the spa and getting chilled in the pool. We could swim and spa in the
nude because it was predominately but by no means exclusively a gay male
establishment and being gay goes hand in hand with being nude for some
reason. I dont mind, I always get that liberated feeling being nude.
We discovered a nude beach South of Melbourne on one of our day excursions
outside the city a couple weeks ago. That was great fun my first
time at a nude beach.
As I said before people do not come up to Daylesford to do something.
They go up there to relax and enjoy the quaintness and serenity of the
region. Another favourite past time is to take little drives to other
small towns around Daylesford something akin to Sunday drives.
We decided to go an hour east and visit Hanging Rock near Mt. Macedon.
Hanging Rock is an old volcano that because of the way the lava flowed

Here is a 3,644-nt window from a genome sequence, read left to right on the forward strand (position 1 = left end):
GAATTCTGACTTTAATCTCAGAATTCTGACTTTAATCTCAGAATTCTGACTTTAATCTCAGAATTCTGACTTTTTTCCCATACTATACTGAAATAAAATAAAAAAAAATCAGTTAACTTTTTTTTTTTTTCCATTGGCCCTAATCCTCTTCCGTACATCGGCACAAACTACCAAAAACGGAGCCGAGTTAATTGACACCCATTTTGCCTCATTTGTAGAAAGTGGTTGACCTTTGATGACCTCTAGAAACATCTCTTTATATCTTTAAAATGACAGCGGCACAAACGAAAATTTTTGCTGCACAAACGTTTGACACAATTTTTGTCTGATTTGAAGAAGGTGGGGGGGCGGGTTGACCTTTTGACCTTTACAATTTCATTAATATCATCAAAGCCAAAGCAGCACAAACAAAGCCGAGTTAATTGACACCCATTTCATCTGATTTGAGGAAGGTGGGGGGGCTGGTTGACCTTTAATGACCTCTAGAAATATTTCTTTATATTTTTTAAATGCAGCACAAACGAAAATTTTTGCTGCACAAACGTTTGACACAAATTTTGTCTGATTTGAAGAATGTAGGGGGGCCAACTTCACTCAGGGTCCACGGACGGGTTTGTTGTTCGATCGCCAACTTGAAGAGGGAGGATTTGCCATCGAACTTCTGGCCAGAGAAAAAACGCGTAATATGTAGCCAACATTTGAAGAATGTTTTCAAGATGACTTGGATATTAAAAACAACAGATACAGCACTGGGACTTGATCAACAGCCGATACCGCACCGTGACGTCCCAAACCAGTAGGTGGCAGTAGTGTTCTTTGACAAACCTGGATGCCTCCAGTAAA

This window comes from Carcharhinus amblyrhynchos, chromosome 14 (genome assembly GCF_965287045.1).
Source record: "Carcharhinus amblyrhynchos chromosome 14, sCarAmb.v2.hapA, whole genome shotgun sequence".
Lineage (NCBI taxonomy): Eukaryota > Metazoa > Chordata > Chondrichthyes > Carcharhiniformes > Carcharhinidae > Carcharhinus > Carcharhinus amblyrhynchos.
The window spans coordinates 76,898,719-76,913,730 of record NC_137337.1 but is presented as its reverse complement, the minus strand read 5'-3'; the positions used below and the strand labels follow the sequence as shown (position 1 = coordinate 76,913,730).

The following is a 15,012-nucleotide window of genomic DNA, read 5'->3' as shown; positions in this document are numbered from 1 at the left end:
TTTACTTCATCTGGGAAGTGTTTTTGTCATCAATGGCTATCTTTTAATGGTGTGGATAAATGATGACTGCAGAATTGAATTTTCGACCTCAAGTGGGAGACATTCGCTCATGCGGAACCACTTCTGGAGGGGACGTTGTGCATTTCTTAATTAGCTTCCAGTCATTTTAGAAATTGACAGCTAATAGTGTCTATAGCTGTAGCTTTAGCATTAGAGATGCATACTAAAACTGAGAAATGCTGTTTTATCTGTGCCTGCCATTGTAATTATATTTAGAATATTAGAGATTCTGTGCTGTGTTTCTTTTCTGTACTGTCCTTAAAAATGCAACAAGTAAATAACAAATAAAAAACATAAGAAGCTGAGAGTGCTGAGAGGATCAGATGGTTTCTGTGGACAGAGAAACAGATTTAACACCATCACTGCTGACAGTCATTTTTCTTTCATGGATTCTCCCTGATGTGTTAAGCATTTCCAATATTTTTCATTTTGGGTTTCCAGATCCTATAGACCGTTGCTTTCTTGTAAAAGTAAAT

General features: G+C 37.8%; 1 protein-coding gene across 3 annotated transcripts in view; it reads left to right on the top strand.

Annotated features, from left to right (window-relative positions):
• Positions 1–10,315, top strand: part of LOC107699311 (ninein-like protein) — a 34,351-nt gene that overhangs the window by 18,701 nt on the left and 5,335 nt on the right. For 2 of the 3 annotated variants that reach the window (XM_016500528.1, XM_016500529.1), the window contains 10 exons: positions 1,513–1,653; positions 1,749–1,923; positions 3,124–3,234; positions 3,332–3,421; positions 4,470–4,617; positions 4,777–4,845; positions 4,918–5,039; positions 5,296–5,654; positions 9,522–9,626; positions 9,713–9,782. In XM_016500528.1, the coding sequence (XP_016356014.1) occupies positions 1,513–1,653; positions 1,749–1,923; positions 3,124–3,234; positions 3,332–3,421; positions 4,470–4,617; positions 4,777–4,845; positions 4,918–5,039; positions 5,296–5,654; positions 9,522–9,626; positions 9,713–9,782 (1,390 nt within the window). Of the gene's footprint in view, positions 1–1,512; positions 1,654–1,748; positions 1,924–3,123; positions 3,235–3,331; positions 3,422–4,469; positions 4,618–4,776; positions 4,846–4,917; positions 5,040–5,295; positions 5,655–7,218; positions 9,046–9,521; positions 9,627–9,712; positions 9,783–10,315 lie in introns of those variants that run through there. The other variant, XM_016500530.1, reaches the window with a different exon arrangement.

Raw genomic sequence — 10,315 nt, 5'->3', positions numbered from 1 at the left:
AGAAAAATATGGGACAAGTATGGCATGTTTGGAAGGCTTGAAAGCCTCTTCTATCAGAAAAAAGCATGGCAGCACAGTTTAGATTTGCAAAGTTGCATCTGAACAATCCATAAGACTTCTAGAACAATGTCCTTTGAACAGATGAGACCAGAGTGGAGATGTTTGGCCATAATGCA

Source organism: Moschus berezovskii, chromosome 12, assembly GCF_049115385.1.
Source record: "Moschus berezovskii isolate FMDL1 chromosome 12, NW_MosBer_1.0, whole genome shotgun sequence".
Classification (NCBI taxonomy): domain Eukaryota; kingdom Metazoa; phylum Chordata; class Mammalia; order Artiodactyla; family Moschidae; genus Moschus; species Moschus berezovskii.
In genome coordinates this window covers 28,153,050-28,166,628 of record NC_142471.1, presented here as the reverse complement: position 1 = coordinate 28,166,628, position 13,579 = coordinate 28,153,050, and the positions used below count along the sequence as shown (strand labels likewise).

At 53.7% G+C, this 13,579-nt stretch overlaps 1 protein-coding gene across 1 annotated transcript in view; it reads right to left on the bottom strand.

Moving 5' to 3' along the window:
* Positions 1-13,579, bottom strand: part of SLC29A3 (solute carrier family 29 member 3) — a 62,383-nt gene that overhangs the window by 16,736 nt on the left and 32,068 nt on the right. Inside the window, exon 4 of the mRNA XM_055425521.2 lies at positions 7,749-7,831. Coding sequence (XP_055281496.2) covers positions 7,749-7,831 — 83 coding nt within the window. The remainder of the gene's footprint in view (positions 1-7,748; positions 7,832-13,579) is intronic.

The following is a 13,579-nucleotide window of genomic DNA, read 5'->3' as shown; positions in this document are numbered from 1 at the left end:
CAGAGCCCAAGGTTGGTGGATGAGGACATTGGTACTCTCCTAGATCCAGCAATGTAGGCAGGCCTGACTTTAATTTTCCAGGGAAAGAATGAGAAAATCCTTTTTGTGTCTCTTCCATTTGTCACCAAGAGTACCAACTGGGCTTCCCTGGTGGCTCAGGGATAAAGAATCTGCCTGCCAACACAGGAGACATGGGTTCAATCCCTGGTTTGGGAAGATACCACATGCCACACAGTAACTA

and the millions of years of erosion looks like rocks are just hanging
on the mountain. We climbed to the summit of Hanging Rock about 700 meters
above. Hanging Rock is covered by Eucalyptus trees and there was a wonderful
scent emitting from them all the way up the ancient volcano. The walk
up was not as bad as I expected and the views from the top were very picturesque.
Again the dominant colour was the different shades of browned farmland
but broken up by small tufts of deep green forests. Another stand out
from the view was the horse racecourse down below next to the mountain.
It stood out because it was a brilliant almost unnatural green. Out of